The scope of operations management ranges across the organization. Operations management people are involved in product and service design, process selection, selection and management of technology, design of work systems, location planning, facilities planning, and quality improvement of the organization’s products or services.
The operations function includes many interrelated activities, such as forecasting, capacity planning, scheduling, managing inventories, assuring quality, motivating employees, deciding where to locate facilities, and more. We can use an airline company to illustrate a service organization’s operations system.
The system consists of the airplanes, airport facilities, and maintenance facilities, sometimes spread out over a wide territory. The activities include:
Forecasting such things as weather and landing conditions, seat demand for flights, and the growth in air travel. Capacity planning, essential for the airline to maintain cash flow and make a reasonable profit. (Too few or too many planes, or even the right number of planes but in the wrong places, will hurt profits.)
Facilities and layout, important in achieving effective use of workers and equipment. Scheduling of planes for flights and for routine maintenance; scheduling of pilots and flight attendants; and scheduling of ground crews, counter staff, and baggage handlers.
Managing inventories of such items as foods and beverages, first-aid equipment, in-flight magazines, pillows and blankets, and life preservers. Assuring quality, essential in flying and maintenance operations, where the emphasis is on safety, and important in dealing with customers at ticket counters, check-in, telephone and electronic reservations, and curb service, where the emphasis is on efficiency and courtesy.
Motivating and training employees in all phases of operations, Locating facilities according to managers’ decisions on which cities to provide service for, where to locate maintenance facilities, and where to locate major and minor hubs. Now consider a bicycle factory. This might be primarily an assembly operation: buying components such as frames, tires, wheels, gears, and other items from suppliers, and then assembling bicycles.
The factory also might do some of the fabrication work itself, forming frames, making the gears and chains, and it might buy mainly raw materials and a few parts and materials such as paint, nuts and bolts, and tires. Among the key management tasks in either case are scheduling production, deciding which components to make and which to buy, ordering parts and materials, deciding on the style of bicycle to produce and how many, purchasing new equipment to replace old or worn out equipment, maintaining equipment, motivating workers, and ensuring that quality standards are met.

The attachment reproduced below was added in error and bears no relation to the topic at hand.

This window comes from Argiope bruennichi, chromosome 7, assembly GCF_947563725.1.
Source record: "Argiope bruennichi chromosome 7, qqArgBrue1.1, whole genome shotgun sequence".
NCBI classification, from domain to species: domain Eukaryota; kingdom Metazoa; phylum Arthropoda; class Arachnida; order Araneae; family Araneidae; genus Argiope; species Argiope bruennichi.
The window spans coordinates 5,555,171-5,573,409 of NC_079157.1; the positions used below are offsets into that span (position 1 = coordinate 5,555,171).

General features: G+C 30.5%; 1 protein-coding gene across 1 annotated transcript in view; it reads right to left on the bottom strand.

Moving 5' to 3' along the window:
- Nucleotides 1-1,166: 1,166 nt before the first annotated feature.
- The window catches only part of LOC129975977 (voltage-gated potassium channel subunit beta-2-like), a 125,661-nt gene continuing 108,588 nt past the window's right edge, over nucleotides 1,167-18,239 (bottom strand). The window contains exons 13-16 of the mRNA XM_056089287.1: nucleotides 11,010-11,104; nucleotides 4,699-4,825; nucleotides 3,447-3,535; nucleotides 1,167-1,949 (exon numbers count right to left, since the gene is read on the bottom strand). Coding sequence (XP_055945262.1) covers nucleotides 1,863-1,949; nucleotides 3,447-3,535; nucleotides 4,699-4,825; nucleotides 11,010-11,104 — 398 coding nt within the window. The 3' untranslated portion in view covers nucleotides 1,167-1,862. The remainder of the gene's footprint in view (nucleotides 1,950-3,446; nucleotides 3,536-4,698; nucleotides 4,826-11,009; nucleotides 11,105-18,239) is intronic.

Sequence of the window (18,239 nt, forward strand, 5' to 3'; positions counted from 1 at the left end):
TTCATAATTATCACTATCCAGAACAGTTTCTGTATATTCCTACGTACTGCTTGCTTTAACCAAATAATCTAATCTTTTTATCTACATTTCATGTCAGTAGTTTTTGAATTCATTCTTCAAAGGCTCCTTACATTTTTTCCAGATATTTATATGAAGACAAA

Obviously, an airline company and a bicycle factory are completely different types of operations. One is primarily a service operation, the other a producer of goods. Nonetheless, these two operations have much in common. Both involve scheduling activities, motivating employees, ordering and managing supplies, selecting and maintaining equipment, satisfying quality standards, and—above all—satisfying customers. And in both businesses, the success of the business depends on short- and long-term planning.
The operations function consists of all activities directly related to producing goods or providing services. Hence, it exists both in manufacturing and assembly operations, which are goods-oriented, and in areas such as health care, transportation, food handling, and retailing, which are primarily service-oriented.
A primary function of an operations manager is to guide the system by decision-making. Certain decisions affect the design of the system, and others affect the operation
System design involves decisions that relate to system capacity, the geographic location of facilities, arrangement of departments and placement of equipment within physical structures, product and service planning, and acquisition of equipment. These decisions usually, but not always, require long-term commitments. Moreover, they are typically strategic decisions. System operation involves management of personnel, inventory planning and control, scheduling, project management, and quality assurance. These are generally tactical and operational decisions. Feedback on these decisions involves measurement and Control.
In many instances, the operations manager is more involved in day-to-day operating decisions than with decisions relating to system design. However, the operations manager has a vital stake in system design because system design essentially determines many of the parameters of system operation. For Example, costs, space, capacities, and quality are directly affected by design decisions. Even though the operations manager is not responsible for making all design decisions, he or she can provide those decision makers with a wide range of information that will have a bearing on their decisions.